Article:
Dancing Queen. Respect. Brandy (You're a Fine Girl). There are some songs so infectious that you can't help but belt out the lyrics along with the singer. Karaoke--meaning "empty orchestra" in Japanese--gets rid of the singer and leaves you in the spotlight alone. It is the social manifestation of our desire to sing, in tune or out, and in three short decades, it has exploded into a worldwide craze. In this unprecedented study, Zhou Xun and Francesca Tarocco engagingly examine karaoke and all its associated kitsch, crime, and weirdness.
Usually thought of as the pastime of desperately bad singers and slurring drunks, karaoke has never enjoyed a particularly stellar image. Xun and Tarocco, however, reveal its surprisingly complex history and significant cultural impact around the world. Originating in postwar Japan, karaoke soon spread to Southeast Asia and the West. Karaoke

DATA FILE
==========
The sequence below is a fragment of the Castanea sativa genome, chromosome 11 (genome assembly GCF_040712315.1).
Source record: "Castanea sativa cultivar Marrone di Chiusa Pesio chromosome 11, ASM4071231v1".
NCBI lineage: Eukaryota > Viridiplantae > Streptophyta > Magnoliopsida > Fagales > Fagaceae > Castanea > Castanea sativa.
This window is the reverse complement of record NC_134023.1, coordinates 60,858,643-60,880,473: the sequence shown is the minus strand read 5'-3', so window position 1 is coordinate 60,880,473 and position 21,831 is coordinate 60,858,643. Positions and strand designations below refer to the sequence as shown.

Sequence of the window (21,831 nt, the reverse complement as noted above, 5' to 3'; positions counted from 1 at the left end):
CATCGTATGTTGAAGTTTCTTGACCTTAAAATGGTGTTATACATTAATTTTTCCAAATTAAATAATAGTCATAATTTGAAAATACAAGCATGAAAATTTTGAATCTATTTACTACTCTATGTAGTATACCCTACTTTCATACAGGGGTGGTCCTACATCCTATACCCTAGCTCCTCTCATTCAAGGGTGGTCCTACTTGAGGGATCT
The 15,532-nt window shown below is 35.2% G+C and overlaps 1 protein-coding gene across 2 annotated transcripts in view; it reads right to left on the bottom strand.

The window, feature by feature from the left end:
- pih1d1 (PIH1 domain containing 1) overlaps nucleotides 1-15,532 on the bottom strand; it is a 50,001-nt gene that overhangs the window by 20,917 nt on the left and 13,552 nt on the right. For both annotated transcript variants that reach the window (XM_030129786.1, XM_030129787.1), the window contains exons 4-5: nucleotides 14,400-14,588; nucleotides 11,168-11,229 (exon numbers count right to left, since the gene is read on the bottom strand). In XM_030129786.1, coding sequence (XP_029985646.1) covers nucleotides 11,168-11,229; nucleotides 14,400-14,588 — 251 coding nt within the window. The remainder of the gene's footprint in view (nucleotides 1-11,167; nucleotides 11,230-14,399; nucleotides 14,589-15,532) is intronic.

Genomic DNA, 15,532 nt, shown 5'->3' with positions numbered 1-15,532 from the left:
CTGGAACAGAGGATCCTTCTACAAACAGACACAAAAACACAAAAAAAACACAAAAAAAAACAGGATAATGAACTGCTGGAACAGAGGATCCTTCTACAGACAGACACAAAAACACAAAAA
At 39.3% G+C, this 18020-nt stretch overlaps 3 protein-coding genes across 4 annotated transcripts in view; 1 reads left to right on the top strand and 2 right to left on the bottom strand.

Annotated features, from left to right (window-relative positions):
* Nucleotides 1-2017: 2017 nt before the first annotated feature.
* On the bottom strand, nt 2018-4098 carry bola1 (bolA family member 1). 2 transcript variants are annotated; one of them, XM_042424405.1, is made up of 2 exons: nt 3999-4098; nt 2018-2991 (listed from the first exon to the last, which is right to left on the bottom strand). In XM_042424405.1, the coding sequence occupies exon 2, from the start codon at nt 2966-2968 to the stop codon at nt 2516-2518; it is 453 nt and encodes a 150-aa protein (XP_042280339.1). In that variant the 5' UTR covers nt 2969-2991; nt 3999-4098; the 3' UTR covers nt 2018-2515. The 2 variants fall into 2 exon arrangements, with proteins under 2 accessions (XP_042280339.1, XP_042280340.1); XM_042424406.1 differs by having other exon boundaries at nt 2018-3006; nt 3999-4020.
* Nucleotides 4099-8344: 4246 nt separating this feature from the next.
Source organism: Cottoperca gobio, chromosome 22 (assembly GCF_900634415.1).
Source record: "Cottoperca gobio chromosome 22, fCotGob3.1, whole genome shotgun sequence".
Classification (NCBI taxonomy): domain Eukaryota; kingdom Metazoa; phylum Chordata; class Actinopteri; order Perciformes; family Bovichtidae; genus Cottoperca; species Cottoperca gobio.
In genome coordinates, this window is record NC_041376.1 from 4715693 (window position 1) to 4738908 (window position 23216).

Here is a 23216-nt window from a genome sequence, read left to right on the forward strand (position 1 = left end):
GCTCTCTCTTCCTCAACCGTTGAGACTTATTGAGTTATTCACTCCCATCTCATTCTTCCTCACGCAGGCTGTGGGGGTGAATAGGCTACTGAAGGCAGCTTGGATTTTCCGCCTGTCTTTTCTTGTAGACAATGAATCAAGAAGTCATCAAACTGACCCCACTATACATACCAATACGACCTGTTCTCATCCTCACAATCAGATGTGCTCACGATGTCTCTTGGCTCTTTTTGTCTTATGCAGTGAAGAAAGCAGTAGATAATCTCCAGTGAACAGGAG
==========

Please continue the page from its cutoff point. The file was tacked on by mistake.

traces how it became a wildly successful social phenomenon that constantly evolved to keep pace with changes in technology and culture. Drawing on extensive research and international travels, the authors chart the varied manifestations of karaoke, from karaoke taxis in Bangkok to nude karaoke in Toronto to the role of karaoke in prostitution. Extensive personal anecdotes reveal the dramatic range of social experiences made possible by karaoke and how the obsession with performance and song has touched politics, history, and pop culture throughout global society.
Karaoke bars are at the heart of rich escapist fantasies and the authors--in readable fashion and using vibrant full-color illustrations--document this unpredictable fantasy world and the people who inhabit it. Karaoke,
therefore, will delight anyone who has had the courage to take the mike and front the "empty orchestra."